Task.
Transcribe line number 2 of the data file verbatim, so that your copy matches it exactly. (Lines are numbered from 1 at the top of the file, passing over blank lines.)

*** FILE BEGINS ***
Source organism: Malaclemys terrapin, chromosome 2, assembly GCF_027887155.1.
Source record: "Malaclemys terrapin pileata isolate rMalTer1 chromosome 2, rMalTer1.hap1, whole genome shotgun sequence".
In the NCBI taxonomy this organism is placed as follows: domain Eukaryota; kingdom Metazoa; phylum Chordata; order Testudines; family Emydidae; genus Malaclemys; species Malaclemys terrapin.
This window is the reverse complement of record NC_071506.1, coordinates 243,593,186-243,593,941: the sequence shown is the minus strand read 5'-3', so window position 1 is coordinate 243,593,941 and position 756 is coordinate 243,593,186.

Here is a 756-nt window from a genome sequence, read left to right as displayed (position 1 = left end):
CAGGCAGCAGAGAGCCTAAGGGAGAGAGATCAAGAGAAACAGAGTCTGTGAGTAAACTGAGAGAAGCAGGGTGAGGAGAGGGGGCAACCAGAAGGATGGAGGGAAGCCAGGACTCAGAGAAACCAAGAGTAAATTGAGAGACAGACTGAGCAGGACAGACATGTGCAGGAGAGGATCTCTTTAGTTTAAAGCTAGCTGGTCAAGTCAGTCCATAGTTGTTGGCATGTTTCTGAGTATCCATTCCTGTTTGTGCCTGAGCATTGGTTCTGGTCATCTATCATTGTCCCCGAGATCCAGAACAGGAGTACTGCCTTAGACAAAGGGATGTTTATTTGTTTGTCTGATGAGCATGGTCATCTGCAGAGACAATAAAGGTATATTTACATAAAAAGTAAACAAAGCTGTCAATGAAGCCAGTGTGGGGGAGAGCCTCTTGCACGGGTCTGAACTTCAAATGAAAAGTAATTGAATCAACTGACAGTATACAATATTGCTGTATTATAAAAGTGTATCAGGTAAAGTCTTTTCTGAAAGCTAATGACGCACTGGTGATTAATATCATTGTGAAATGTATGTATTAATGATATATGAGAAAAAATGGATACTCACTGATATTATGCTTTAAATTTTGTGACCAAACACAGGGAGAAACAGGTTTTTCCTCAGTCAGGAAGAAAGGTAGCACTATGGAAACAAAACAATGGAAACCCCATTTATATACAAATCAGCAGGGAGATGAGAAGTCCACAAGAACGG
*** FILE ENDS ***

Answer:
Source record: "Malaclemys terrapin pileata isolate rMalTer1 chromosome 2, rMalTer1.hap1, whole genome shotgun sequence".